FAQ - Sick Leave
See below for Frequently Asked Questions and examples on new sick leave arrangements.
See here for information on the current sick leave arrangements.
How much sick leave will I be entitled to after September 1, 2014?
With effect from September 1, 2014 teachers may take up to 183 days sick leave for non-critical illness in a rolling 4-year period. See below to find out how you will work out your sick leave entitlement and rate of sick pay.
For critical illness, the limit is extended to 365 days in a rolling 4-year period. See below to find out how you will work out your sick leave entitlement and rate of sick pay.
|What is a rolling period? |
A rolling period means that any period to be taken into consideration in determining your remaining sick leave moves as the date progresses. Because rolling look-back periods apply, remaining sick leave entitlement is worked out on a day-by-day basis. So, for example, on April 1, 2014 a 4-year year look-back period will be until April 1, 2010, but on April 2, 2014 the four-year look back period will be until April 2, 2010. So, if you took sick leave on April 1, 2010 that leave would count against your sick leave entitlement on April 1, 2014 but would no longer count against your entitlement on April 2, 2014.
What if my paid sick leave is exhausted but I am not yet able to return to work?
If sick leave is exhausted and you remain out of work due to illness, Temporary Rehabilitation Remuneration (TRR) may be paid for up to 548 days following non-critical illness leave and for up to 1,095 days following critical illness leave.
TRR will be equivalent to the rate of pension you would be entitled to at that point in time. TRR will not be less than the illness benefit rate paid by the Department of Social Protection to Class A PRSI employee.
What will constitute ‘critical illness’?
A protocol for critical illness has been established. This protocol means that if your illness meets requirements to be deemed ‘critical’, you will have access to the extended ‘critical illness’ sick leave allowance (365 days in a rolling 4-year period).
In order for your illness to be deemed ‘critical’ you should ordinarily be under the recent or current care of a consultant. The Occupational Health Service (Medmark) will assess your case and your illness may be deemed critical if you meet one of the following criteria:
- You have an acute life threatening physical illness;
- You have a chronic progressive illness, with well-established potential to reduce life expectancy where there is no medical intervention;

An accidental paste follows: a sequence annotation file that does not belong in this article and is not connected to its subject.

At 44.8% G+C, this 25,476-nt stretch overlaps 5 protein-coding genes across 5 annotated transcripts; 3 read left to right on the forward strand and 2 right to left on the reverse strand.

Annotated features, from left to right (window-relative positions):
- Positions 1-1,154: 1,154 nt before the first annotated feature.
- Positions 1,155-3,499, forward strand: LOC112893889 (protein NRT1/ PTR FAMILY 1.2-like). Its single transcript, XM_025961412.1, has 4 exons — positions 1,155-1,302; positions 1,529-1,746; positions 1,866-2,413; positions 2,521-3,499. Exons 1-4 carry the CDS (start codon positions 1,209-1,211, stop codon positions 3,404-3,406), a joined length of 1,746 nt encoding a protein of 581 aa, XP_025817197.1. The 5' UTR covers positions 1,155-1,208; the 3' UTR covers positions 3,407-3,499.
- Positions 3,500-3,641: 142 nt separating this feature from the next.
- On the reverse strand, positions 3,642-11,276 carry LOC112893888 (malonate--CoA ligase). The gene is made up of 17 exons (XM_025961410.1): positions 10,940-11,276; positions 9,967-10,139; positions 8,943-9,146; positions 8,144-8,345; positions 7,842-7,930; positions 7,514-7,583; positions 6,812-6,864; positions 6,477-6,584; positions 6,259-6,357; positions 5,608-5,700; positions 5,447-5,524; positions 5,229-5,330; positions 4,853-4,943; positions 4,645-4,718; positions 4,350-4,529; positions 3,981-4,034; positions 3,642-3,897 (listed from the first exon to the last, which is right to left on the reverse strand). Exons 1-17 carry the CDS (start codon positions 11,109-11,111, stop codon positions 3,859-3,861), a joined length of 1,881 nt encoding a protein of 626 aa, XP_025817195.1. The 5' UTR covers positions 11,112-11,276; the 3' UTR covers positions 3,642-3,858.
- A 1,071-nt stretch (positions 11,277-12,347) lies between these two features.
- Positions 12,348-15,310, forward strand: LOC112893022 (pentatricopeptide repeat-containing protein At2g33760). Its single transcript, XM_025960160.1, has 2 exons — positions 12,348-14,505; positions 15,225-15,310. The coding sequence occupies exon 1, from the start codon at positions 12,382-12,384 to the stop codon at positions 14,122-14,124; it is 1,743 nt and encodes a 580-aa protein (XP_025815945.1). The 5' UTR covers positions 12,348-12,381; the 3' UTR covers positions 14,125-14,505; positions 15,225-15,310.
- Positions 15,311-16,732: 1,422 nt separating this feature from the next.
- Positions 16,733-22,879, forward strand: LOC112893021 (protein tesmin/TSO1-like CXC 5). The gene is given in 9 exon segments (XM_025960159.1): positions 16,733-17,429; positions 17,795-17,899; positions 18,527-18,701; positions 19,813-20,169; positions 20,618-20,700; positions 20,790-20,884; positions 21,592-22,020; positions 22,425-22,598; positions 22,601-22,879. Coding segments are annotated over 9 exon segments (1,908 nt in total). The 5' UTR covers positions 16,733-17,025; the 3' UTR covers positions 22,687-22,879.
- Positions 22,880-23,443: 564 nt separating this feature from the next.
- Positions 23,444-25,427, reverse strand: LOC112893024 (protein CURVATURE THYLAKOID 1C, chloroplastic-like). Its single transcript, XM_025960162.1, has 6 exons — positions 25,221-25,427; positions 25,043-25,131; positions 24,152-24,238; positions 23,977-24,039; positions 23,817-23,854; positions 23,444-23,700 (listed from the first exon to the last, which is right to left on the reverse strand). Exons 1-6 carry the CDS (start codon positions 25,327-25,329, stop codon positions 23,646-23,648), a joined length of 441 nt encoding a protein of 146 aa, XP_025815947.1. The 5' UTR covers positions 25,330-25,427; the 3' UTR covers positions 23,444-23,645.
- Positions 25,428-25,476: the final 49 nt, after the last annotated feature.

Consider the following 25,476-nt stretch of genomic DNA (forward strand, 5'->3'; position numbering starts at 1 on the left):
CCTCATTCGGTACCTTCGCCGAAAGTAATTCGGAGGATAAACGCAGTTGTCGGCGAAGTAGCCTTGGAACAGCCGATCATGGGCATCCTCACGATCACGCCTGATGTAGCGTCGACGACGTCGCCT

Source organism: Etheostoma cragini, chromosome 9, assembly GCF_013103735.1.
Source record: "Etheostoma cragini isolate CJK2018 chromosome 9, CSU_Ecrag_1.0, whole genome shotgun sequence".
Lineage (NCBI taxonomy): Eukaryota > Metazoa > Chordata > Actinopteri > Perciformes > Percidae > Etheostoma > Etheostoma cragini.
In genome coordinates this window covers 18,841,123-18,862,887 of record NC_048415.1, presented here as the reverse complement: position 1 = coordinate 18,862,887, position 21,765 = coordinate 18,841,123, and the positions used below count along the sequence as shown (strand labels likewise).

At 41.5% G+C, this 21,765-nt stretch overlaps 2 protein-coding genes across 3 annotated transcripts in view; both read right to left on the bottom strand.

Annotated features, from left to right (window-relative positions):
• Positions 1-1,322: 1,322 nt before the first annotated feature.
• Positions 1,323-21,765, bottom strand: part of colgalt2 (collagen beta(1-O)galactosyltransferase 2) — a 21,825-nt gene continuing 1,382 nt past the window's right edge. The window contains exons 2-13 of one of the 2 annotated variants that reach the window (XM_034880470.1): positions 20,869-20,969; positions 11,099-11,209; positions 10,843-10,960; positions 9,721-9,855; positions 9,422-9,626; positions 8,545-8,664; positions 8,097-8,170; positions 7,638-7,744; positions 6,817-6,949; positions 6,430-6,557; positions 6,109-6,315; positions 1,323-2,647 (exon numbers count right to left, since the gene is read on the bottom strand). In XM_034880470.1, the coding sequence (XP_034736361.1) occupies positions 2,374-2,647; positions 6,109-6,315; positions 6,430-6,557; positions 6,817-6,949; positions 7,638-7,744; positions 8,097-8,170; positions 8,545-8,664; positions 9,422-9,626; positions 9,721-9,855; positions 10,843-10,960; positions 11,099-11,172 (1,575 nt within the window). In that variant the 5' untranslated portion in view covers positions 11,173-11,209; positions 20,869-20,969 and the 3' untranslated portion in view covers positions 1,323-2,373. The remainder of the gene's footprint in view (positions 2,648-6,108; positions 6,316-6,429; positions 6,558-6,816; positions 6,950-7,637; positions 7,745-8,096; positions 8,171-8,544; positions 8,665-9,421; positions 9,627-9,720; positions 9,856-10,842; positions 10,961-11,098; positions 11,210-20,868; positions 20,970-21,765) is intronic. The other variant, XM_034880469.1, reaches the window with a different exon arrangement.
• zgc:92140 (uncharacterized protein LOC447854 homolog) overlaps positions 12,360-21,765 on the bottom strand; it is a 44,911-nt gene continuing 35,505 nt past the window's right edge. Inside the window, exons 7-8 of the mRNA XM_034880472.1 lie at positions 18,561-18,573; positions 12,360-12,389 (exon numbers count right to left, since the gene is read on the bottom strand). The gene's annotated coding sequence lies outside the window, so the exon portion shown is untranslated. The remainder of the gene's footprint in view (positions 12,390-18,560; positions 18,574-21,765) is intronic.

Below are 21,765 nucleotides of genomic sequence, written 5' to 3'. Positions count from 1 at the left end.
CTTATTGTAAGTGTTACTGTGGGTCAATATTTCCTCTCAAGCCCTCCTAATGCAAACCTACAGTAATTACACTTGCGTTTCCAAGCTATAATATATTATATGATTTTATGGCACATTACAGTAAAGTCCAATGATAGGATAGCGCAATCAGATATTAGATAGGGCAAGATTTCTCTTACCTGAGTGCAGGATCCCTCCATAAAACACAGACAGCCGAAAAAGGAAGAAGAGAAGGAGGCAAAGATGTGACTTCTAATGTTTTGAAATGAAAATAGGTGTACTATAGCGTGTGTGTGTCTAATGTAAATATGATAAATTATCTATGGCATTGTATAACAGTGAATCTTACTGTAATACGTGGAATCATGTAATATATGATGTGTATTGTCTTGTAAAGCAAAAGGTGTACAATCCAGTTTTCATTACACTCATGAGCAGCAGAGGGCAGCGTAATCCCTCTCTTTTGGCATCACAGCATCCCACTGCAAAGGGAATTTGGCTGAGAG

- You have suffered major physical trauma ordinarily requiring corrective acute operative surgical treatment; or
- You are in need of in-patient hospital care of two consecutive weeks or more (in the case of pregnancy-related illness this is reduced to two or more consecutive days of in- patient hospital / clinic care.
Management has discretion to grant ‘critical illness’ leave even when the above conditions are not met. Read the full critical illness protocol here.
What if I have periods of critical illness interspersed with periods of non-critical illness?
If you are deemed to have a critical illness, you will continue to retain the entitlement to extended critical illness leave while you continue to be absent on critical illness or for a year following the first incidence of your critical illness sick leave. After that has passed you will revert to ‘non-critical illness’ entitlement. However, if you need to take sick leave again following critical illness, management does have the discretion to apply the critical illness protocol on a case-by-case basis.
Will sick leave I have already taken be considered when the new arrangements are in place?
Yes, under both the old and the new arrangements, a rolling 4-year period applies to determine your sick leave entitlement. This means that any sick leave taken in the 4 years previous to your latest day of sick leave will be taken into consideration.
If I am on sick leave when the new arrangements are implemented, does my entitlement reduce immediately?
No, as a phasing-in arrangement, teachers who are absent on sick leave when the new arrangements come into operation on September 1, 2014 will continue to retain their existing sick leave entitlements (365 days in a rolling 4-year period) until they return to work. Once they return to work, however, the new sick leave arrangements will apply to them.